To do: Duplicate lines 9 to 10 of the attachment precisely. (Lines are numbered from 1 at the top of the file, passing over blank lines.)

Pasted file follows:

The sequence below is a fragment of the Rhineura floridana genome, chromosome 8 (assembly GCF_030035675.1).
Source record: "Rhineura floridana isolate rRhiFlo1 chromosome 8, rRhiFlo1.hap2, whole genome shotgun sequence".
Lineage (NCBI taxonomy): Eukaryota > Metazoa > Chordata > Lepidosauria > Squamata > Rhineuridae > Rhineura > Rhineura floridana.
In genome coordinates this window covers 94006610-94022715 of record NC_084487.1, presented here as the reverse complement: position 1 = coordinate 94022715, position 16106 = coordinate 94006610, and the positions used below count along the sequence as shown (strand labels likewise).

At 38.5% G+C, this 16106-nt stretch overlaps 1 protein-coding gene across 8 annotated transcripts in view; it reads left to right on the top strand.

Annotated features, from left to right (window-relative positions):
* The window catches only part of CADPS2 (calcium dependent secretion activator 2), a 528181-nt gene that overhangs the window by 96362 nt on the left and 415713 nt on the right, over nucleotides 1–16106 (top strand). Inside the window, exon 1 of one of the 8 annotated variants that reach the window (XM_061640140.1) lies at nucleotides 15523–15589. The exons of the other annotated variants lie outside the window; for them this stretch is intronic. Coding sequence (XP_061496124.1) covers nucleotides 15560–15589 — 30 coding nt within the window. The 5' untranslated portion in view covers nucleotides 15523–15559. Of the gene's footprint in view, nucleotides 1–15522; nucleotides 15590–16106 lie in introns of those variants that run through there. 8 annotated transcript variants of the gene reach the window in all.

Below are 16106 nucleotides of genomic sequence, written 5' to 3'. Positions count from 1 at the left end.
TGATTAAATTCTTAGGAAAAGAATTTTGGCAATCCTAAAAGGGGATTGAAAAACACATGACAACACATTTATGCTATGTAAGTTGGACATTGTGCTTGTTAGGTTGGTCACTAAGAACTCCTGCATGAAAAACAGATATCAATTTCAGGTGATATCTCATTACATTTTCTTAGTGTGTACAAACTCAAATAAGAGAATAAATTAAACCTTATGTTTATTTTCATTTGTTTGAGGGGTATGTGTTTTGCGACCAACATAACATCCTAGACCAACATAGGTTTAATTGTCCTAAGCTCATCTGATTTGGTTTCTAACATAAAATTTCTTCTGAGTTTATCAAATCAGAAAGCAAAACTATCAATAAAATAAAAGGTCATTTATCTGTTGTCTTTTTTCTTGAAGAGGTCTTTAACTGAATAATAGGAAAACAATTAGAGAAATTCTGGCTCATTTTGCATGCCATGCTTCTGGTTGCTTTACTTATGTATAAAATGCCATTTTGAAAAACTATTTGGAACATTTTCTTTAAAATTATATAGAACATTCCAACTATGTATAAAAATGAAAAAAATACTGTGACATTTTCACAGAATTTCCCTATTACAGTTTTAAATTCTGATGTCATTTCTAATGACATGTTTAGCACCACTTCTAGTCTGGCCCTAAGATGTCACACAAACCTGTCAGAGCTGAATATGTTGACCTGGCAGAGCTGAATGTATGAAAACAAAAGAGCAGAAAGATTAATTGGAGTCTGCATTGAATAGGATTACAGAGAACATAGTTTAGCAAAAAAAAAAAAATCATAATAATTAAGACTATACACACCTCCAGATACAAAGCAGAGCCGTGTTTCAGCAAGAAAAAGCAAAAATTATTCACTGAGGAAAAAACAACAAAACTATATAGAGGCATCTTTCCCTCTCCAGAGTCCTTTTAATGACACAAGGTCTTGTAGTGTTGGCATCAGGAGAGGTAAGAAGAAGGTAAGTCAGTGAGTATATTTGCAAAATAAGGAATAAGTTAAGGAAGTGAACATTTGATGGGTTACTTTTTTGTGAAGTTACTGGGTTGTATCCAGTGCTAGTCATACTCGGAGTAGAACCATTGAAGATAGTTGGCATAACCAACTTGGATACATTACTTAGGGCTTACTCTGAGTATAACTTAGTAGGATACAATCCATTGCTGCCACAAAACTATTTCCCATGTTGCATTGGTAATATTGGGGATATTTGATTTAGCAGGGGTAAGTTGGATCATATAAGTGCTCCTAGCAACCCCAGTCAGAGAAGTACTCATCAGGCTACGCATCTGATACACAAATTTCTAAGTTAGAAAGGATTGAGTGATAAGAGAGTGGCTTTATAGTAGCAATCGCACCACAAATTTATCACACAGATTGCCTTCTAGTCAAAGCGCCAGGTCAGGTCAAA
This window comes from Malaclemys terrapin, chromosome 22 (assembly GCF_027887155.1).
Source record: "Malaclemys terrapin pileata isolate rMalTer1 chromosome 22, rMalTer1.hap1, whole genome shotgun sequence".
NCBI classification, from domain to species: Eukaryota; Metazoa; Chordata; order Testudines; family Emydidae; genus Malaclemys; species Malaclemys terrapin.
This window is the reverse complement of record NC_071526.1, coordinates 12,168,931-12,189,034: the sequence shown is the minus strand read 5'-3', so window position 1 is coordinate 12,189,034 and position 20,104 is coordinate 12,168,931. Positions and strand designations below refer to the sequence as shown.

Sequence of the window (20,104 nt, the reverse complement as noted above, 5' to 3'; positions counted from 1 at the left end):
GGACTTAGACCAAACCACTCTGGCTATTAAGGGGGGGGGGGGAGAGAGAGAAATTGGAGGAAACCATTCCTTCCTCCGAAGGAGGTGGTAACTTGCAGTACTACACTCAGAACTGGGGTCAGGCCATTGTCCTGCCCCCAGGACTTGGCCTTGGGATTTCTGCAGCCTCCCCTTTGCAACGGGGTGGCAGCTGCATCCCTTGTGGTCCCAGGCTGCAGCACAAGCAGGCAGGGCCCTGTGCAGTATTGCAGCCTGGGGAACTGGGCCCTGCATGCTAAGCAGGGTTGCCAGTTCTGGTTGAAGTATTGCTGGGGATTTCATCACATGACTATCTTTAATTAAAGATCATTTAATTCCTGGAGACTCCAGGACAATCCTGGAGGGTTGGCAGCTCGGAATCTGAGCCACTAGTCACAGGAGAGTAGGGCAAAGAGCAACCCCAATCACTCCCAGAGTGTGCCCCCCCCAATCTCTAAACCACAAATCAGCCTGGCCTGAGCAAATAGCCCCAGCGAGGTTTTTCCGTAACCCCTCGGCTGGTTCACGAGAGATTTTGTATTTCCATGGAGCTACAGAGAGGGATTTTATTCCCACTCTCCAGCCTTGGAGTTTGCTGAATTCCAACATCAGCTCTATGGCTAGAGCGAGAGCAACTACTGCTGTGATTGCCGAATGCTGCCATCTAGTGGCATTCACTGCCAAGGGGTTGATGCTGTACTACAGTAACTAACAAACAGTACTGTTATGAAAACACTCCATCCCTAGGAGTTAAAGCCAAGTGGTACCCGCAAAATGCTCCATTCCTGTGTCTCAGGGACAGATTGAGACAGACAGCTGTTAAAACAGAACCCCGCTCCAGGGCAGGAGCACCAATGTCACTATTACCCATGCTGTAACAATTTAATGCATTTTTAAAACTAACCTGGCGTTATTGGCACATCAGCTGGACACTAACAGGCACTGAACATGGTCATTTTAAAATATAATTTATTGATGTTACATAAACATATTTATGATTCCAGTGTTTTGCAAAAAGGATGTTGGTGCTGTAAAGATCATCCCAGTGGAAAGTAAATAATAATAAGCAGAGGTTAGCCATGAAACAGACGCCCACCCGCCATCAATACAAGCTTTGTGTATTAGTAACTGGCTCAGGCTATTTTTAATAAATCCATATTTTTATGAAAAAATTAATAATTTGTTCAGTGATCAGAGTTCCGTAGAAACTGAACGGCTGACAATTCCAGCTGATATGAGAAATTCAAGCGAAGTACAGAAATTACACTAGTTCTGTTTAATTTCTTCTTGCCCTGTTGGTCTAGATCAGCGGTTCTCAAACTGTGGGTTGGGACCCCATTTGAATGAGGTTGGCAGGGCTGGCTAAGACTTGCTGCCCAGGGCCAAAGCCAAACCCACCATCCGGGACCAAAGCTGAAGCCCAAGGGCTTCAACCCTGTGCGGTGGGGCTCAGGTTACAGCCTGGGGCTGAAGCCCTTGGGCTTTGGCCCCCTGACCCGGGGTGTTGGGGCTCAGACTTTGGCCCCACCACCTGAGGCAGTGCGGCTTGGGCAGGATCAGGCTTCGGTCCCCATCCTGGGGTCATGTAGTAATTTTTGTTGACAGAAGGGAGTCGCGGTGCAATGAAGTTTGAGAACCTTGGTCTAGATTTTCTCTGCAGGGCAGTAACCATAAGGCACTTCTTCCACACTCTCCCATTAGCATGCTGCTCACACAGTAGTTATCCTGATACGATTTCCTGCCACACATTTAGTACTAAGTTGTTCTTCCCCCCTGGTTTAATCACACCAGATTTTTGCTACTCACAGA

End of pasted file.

TGATTAAATTCTTAGGAAAAGAATTTTGGCAATCCTAAAAGGGGATTGAAAAACACATGACAACACATTTATGCTATGTAAGTTGGACATTGTGCTTGTTAGGTTGGTCACTAAGAACTCCTGCATGAAAAACAGATATCAATTTCAGGTGATATCTCATTACATTTTCTTAGTGTGTACAAACTCAAATAAGAGAATAAATTAAACCTTATGTTTATTTTCATTTGTTTGAGGGGTATGTGTTTTGCGACCAACATAACATCCTAGACCAACATAGGTTTAATTGTCCTAAGCTCATCTGATTTGGTTTCTAACATAAAATTTCTTCTGAGTTTATCAAATCAGAAAGCAAAACTATCAATAAAATAAAAGGTCATTTATCTGTTGTCTTTTTTCTTGAAGAGGTCTTTAACTGAATAATAGGAAAACAATTAGAGAAATTCTGGCTCATTTTGCATGCCATGCTTCTGGTTGCTTTACTTATGTATAAAATGCCATTTTGAAAAACTATTTGGAACATTTTCTTTAAAATTATATAGAACATTCCAACTATGTATAAAAATGAAAAAAATACTGTGACATTTTCACAGAATTTCCCTATTACAGTTTTAAATTCTGATGTCATTTCTAATGACATGTTTAGCACCACTTCTAGTCTGGCCCTAAGATGTCACACAAACCTGTCAGAGCTGAATATGTTGACCTGGCAGAGCTGAATGTATGAAAACAAAAGAGCAGAAAGATTAATTGGAGTCTGCATTGAATAGGATTACAGAGAACATAGTTTAGCAAAAAAAAAAAAATCATAATAATTAAGACTATACACACCTCCAGATACAAAGCAGAGCCGTGTTTCAGCAAGAAAAAGCAAAAATTATTCACTGAGGAAAAAACAACAAAACTATATAGAGGCATCTTTCCCTCTCCAGAGTCCTTTTAATGACACAAGGTCTTGTAGTGTTGGCATCAGGAGAGGTAAGAAGAAGGTAAGTCAGTGAGTATATTTGCAAAATAAGGAATAAGTTAAGGAAGTGAACATTTGATGGGTTACTTTTTTGTGAAGTTACTGGGTTGTATCCAGTGCTAGTCATACTCGGAGTAGAACCATTGAAGATAGTTGGCATAACCAACTTGGATACATTACTTAGGGCTTACTCTGAGTATAACTTAGTAGGATACAATCCATTGCTGCCACAAAACTATTTCCCATGTTGCATTGGTAATATTGGGGATATTTGATTTAGCAGGGGTAAGTTGGATCATATAAGTGCTCCTAGCAACCCCAGTCAGAGAAGTACTCATCAGGCTACGCATCTGATACACAAATTTCTAAGTTAGAAAGGATTGAGTGATAAGAGAGTGGCTTTATAGTAGCAATCGCACCACAAATTTATCACACAGATTGCCTTCTAGTCAAAGCGCCAGGTCAGGTCAAA
This window comes from Malaclemys terrapin, chromosome 22 (assembly GCF_027887155.1).